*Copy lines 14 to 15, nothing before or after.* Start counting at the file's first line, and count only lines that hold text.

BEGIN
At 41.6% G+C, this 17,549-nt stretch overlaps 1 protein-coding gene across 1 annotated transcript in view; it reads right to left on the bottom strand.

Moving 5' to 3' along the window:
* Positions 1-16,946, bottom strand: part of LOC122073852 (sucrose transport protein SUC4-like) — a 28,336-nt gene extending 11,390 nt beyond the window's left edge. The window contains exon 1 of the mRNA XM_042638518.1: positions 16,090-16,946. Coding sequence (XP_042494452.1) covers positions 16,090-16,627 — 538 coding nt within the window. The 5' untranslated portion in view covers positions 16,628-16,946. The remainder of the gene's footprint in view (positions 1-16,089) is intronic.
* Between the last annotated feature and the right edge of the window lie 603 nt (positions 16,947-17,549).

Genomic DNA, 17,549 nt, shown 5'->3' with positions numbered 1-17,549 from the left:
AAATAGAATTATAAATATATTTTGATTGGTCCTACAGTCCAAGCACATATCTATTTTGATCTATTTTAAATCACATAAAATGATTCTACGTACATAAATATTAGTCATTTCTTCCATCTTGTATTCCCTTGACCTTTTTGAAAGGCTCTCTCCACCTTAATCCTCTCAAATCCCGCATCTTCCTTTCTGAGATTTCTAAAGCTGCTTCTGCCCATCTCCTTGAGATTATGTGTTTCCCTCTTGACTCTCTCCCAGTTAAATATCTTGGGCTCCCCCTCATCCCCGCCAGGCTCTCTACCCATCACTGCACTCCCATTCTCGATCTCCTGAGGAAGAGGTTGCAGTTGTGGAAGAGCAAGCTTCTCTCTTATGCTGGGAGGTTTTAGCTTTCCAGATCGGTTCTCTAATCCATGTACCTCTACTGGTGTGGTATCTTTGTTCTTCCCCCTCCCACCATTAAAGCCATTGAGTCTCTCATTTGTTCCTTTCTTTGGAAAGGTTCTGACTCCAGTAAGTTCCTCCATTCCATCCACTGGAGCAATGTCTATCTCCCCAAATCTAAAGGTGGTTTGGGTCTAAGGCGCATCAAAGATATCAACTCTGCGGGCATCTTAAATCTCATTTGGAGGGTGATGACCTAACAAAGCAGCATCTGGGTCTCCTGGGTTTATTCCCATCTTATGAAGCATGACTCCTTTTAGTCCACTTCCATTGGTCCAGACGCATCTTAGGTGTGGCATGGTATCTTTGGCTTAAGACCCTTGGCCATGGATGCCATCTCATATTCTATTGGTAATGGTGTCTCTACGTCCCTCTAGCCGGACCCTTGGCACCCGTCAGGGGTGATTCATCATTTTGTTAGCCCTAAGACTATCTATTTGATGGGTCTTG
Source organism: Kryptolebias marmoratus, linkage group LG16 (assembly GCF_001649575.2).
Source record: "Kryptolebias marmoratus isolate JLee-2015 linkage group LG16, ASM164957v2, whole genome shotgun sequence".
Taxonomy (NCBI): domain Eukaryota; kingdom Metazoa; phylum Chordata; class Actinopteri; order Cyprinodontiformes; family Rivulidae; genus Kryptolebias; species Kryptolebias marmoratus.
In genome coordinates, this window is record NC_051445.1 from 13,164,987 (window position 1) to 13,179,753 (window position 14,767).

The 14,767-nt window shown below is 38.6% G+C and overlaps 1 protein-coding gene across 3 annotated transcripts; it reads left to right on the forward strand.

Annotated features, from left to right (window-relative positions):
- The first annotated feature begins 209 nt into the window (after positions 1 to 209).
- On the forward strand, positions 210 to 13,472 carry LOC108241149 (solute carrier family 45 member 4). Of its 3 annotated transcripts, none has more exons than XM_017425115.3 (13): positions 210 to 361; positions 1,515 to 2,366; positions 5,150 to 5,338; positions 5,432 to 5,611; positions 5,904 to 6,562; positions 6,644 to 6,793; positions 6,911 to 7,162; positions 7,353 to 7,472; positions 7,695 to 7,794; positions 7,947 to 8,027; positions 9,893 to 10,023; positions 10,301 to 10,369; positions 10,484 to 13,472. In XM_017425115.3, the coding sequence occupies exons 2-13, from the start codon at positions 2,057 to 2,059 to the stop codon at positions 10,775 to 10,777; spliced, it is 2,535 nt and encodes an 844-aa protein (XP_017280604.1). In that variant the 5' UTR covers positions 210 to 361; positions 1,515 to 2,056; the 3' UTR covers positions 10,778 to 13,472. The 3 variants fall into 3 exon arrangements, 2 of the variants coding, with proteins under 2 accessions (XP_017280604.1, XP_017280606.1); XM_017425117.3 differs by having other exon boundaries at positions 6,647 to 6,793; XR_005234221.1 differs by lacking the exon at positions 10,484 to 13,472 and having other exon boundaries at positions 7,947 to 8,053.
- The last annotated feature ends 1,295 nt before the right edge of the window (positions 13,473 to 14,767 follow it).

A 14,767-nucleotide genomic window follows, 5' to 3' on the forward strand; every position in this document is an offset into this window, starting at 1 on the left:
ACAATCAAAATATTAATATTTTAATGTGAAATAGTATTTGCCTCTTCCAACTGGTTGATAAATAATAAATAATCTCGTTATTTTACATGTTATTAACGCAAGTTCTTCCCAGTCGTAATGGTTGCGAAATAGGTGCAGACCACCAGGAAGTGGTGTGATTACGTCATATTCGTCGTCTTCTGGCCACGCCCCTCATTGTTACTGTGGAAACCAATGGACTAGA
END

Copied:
- On the forward strand, positions 210 to 13,472 carry LOC108241149 (solute carrier family 45 member 4). Of its 3 annotated transcripts, none has more exons than XM_017425115.3 (13): positions 210 to 361; positions 1,515 to 2,366; positions 5,150 to 5,338; positions 5,432 to 5,611; positions 5,904 to 6,562; positions 6,644 to 6,793; positions 6,911 to 7,162; positions 7,353 to 7,472; positions 7,695 to 7,794; positions 7,947 to 8,027; positions 9,893 to 10,023; positions 10,301 to 10,369; positions 10,484 to 13,472. In XM_017425115.3, the coding sequence occupies exons 2-13, from the start codon at positions 2,057 to 2,059 to the stop codon at positions 10,775 to 10,777; spliced, it is 2,535 nt and encodes an 844-aa protein (XP_017280604.1). In that variant the 5' UTR covers positions 210 to 361; positions 1,515 to 2,056; the 3' UTR covers positions 10,778 to 13,472. The 3 variants fall into 3 exon arrangements, 2 of the variants coding, with proteins under 2 accessions (XP_017280604.1, XP_017280606.1); XM_017425117.3 differs by having other exon boundaries at positions 6,647 to 6,793; XR_005234221.1 differs by lacking the exon at positions 10,484 to 13,472 and having other exon boundaries at positions 7,947 to 8,053.
- The last annotated feature ends 1,295 nt before the right edge of the window (positions 13,473 to 14,767 follow it).